Sarah's Take On Mabo Dofu, A Classic Tofu and Meat Dish

This is a guest post from Sarah of Get Cooking, who's back to share another great frugal recipe with us.


Aonori seaweed isn't a common garnish for mabo dofu but some people in my house like it that way.

I know this might be looking a bit too decadent to any lover of authentic Mabo Dofu, but, well, no Japanese dish stays very authentic in my hands for too long. Mabo Dofu, an originally Chinese dish popular in Japan, is meat (beef in this case) and tofu simmered in a red miso-ginger-garlic-chili sauce. Over the years, it has become a staple in my household. Like everything else I make regularly, the recipe changes slightly each time depending on what ingredients and condiments we have around.

The more I make and eat mabo dofu, the more I love it. I used to use sauce packets that you can find in many Asian groceries, but then I realized how much more easy, cheap, and tasty it was to make the sauce myself. While the list of ingredients looks long, it's a very simple dish to prepare. After you have it once, you may even start adding some of the main ingredients to your fridge and pantry staples. Before this dish entered my life, I had an aversion to tofu. Having tofu in a dish where it is not meant as a substitute for something else changed my perspective on the protein completely. This is my favorite use for tofu.

Even though I did not grow up eating Japanese food, this dish tastes like home to me. The suppleness of the tofu, the chewy meatiness of the beef, the silky, salty, tanginess of the sauce that permeates all the other elements, coupled with the firm stickiness of the rice, and the cool crisp of the pickles I tuck in along side make this an adventure for the taste buds.


An overloaded bowl of mabo dofu with red pickled ginger, cucumber pickles, ume-shiso paste and aonori seaweed sprinkled on top of white rice.

This is one of my absolute favorite bentos to take because it tastes even better the next day. I make it for dinner and pack up the "leftovers" right after I make it by filling my lunch container with the desired amount of rice topped with a few scoops of mabo dofu. I garnish with pickles, allow it to cool, close the container and pop it in the fridge. By lunch time the next day, the sauce has wonderfully permeated the rice and the little rice bowl bento is ready to eat. While it is tasty at room temperature, I like to heat it up just a little if possible so that I can enjoy the aroma and loosen up the rice again.

Recipe: Sarah's Mabo Dofu (麻婆豆腐 マーボーどうふ)

Makes 4 hearty servings.

  • 1 package of firm or extra firm tofu
  • 1/2 to 3/4 lb of ground beef
  • 1 medium onion, or about about 1/2 cup thickly chopped
  • 2 tbsp of your favorite type of miso
  • 3 cloves of garlic (minced)
  • 1 1/2 tbsp fresh ginger (grated, crushed or minced)
  • 1 tbsp dried red pepper flakes, chili or cayenne pepper to taste
  • 2 tbsp soy sauce
  • 2 tsp of sesame oil (reserve half for cooking the onions in)
  • 1 tsp of sugar
  • 1/2 cup of water
  • 3 cups (dry measurement) brown or white Japanese rice, cooked
  1. Begin by making the sauce. Mince the ginger and garlic finely (I use a tiny grater to mince them into a paste) into a bowl. Add the miso, soy sauce, sesame oil, sugar and red pepper flakes. Stir until smooth. Add water. The sauce should be just thick enough to coat the stirring utensil and drip off a little bit.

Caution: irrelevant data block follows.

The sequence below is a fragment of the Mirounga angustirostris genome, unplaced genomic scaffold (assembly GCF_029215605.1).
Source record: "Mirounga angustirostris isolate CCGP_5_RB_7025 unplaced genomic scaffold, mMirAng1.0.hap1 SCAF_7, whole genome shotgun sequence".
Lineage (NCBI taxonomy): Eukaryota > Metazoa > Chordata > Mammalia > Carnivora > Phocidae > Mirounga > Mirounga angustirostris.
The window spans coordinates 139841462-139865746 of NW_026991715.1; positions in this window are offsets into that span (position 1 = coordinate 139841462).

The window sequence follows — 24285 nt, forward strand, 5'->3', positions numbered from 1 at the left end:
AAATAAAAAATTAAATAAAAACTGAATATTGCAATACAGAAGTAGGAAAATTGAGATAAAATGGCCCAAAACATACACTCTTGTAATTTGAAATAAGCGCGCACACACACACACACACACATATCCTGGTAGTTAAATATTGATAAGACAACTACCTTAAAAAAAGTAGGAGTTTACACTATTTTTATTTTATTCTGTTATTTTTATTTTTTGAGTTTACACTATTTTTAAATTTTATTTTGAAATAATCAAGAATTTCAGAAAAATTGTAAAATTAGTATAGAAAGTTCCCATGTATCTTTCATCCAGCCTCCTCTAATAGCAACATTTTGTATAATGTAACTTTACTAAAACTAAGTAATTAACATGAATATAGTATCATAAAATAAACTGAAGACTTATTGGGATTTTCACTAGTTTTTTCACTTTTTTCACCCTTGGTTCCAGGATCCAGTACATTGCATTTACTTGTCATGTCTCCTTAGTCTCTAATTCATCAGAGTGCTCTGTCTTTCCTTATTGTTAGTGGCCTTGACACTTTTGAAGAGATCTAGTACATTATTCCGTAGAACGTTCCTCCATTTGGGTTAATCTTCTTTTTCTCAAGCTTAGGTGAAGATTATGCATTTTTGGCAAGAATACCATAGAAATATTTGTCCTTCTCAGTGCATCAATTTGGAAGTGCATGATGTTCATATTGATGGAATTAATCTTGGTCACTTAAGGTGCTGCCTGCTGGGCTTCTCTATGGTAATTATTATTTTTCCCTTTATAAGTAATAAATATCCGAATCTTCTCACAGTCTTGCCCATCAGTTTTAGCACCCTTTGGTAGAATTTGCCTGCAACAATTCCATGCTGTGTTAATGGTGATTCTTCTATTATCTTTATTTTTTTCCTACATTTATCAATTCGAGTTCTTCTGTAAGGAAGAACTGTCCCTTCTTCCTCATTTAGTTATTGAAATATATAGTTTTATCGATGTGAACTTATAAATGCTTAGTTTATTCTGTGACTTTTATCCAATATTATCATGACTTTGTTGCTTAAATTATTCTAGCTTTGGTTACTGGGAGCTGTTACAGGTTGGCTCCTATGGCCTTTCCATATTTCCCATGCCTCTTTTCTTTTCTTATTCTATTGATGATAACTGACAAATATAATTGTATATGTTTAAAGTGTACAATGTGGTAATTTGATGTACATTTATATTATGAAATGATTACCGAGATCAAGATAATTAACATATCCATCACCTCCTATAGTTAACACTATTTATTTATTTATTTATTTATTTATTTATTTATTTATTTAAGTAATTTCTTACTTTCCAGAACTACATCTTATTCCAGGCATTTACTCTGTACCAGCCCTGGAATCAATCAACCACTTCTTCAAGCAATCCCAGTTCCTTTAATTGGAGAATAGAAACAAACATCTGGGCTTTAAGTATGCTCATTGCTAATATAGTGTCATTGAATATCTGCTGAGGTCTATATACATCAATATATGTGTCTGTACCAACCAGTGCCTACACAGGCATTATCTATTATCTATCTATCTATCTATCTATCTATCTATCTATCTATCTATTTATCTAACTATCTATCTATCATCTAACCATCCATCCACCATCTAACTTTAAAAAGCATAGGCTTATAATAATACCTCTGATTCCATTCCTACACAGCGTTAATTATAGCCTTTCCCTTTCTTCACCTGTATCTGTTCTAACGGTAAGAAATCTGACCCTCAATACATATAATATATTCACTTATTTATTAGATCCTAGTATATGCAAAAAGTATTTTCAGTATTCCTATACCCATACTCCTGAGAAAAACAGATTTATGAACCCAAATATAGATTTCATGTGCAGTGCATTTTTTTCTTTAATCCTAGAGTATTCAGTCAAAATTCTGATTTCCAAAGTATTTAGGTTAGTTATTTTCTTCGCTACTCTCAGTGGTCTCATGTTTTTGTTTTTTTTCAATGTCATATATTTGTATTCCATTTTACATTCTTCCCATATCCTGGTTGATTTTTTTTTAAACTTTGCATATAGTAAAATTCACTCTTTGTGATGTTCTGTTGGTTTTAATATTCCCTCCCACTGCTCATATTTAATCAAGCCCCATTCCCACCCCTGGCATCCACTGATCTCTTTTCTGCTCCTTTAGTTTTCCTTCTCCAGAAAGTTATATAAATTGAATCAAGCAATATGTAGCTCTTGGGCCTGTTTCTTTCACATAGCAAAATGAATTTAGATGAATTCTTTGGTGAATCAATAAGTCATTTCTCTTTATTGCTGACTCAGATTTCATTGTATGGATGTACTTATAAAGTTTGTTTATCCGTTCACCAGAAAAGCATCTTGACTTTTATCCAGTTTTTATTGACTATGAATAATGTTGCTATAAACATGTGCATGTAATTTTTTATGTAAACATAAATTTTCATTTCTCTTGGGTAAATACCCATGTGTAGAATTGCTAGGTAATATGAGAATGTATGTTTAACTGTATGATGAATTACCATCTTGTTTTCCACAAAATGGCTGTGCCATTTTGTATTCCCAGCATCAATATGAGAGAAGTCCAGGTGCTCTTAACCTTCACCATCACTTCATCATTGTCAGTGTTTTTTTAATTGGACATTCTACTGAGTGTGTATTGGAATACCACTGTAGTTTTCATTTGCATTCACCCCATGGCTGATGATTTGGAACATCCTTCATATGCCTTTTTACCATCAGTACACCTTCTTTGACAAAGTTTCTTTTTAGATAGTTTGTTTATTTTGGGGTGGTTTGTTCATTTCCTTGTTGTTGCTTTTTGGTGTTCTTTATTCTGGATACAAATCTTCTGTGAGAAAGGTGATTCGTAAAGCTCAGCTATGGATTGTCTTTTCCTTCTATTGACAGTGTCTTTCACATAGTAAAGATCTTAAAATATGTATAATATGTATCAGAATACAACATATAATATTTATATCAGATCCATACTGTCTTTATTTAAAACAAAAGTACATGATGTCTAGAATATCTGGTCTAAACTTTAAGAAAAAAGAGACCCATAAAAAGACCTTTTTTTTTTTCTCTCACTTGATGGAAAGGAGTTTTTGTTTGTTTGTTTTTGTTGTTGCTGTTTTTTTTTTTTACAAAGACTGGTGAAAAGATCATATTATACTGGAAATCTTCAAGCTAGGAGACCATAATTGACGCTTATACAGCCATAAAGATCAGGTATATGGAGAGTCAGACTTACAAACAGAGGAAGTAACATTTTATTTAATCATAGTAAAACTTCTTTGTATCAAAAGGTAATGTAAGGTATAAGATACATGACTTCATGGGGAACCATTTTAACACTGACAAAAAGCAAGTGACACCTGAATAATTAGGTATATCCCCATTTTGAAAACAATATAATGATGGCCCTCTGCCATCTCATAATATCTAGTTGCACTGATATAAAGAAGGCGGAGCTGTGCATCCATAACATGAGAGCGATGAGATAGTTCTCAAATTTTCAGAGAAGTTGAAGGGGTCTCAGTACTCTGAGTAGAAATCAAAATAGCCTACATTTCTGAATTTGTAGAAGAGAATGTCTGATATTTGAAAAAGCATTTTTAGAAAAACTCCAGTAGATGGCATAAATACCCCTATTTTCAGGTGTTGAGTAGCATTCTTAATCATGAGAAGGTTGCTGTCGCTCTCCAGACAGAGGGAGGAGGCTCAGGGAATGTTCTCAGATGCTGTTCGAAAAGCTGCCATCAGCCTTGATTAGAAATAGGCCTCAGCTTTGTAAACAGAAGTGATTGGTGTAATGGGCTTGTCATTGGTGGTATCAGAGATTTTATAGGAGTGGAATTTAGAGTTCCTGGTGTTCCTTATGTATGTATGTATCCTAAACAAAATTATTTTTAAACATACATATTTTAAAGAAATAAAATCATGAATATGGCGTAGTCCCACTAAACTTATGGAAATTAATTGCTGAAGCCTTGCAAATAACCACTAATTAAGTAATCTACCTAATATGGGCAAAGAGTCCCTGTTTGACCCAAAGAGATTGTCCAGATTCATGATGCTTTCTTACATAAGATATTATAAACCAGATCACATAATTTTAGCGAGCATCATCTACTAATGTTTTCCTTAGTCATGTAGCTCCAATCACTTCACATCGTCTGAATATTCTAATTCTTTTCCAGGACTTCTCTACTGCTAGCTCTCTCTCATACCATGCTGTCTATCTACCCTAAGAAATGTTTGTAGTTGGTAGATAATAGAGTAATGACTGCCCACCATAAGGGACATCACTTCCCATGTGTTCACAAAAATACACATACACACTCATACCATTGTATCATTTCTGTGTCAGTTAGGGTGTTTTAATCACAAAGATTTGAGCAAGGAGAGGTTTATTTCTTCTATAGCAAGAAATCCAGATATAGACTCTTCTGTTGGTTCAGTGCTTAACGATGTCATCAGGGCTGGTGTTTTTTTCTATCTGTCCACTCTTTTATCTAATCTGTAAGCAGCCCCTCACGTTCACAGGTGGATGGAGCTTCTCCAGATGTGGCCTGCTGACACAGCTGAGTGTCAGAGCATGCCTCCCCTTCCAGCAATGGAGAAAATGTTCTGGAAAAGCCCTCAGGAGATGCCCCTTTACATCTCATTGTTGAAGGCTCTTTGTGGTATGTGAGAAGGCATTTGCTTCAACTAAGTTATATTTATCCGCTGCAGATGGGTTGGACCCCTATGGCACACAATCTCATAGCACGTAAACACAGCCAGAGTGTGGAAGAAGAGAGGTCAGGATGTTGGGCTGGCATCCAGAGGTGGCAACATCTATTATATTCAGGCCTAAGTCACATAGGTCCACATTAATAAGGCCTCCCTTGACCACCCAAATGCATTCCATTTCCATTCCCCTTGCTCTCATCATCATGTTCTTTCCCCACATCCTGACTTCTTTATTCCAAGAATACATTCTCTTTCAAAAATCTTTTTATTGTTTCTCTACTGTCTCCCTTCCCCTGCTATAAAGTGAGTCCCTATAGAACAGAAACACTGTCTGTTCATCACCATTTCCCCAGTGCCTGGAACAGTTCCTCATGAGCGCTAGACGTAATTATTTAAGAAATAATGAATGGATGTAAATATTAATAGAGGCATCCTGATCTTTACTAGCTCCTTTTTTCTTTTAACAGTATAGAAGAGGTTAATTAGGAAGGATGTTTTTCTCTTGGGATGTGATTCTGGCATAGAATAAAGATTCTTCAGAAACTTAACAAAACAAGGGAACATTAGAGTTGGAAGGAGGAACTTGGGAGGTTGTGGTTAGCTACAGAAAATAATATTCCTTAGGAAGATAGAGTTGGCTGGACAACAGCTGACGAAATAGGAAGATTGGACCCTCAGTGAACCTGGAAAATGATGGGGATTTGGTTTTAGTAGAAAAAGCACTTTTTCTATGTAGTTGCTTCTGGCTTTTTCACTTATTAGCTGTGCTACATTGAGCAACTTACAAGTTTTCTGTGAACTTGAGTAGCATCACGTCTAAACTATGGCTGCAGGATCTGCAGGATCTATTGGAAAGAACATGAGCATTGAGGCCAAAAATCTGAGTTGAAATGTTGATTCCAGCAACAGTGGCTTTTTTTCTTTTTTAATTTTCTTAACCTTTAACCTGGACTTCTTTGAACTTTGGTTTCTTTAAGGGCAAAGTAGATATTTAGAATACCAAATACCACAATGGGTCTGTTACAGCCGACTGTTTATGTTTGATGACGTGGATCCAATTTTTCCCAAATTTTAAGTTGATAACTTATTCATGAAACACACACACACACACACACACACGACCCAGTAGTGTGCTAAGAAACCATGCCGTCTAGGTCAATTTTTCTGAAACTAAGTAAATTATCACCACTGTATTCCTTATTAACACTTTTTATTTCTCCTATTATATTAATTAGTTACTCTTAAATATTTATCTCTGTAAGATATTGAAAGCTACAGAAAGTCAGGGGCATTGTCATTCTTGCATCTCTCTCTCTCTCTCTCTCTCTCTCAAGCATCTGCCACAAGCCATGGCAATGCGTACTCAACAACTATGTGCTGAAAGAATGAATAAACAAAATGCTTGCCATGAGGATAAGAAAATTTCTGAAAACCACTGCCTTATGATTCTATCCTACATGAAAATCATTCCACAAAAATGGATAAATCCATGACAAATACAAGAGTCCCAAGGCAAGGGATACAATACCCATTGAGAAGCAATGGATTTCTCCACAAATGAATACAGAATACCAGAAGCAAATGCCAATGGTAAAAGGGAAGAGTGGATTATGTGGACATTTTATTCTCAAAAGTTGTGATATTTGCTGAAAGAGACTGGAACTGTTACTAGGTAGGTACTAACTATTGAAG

2. Loosen the raw beef so that it does not cook in one mass.
  3. Heat up a roomy wok or pan. Add the sesame oil and the chopped onions. Don't worry if there isn't enough oil for the onions to cook, the beef and the sauce will add more later.
  4. Once the onions are translucent, add the beef and let it brown.
  5. When the beef is more brown than red, pour in the sauce. Stir to coat.
  6. Drain the tofu and cut into 3/4 inch (or 2 cm) cubes. You don't have to drain every last drop of water out.
  7. When the sauce bubbles and begins to reduce, fold in the tofu, being careful not to break up the cubes too badly. Lower the heat and cover.
  8. This is when I generally start the rice cooking in the rice cooker (or or on the stove). When the rice is ready, turn off the heat on the simmering mabo dofu, uncover and stir.

I usually have this as a donburi (rice bowl) type of dish (food heaped over a bed of plain rice), but mabo dofu can be used in many other ways. A half cup of the beef-tofu-sauce mixture can be added to a bowl of ramen (or udon) and hot water for a dish I've seen referred to as "mabo men". Other meats can be substituted, or left out entirely (though this may change the consistency if not adjusted for).

While I do occasionally experiment with new ways to enjoy mabo dofu, my favorite is eating it atop a bowl of nutty brown rice with bright red pickled ginger, yellow pickled daikon, and pickled cucumbers (not quite pictured above), savoring each bite with a little of everything. Let me tell you, I feel like the luckiest person in the world when I open up my lunch at work and remember what I get to eat that day.

About the author

Sarah, who blogs at Get Cooking, is a born and bred New Yorker who loves to cook and recreate dishes from all around the world. Indeed, that's probably how she can afford to live in New York. Her mission is to demystify tasks of the kitchen, encourage trial and error with food, and to show that it is possible to cook lavish meals without spending a ton of money, being a trained chef, or having a perfect kitchen. Previously on Just Bento she shared her curried lentil risotto recipe with us.

Last modified: 
11 Jun 2019 - 06:20

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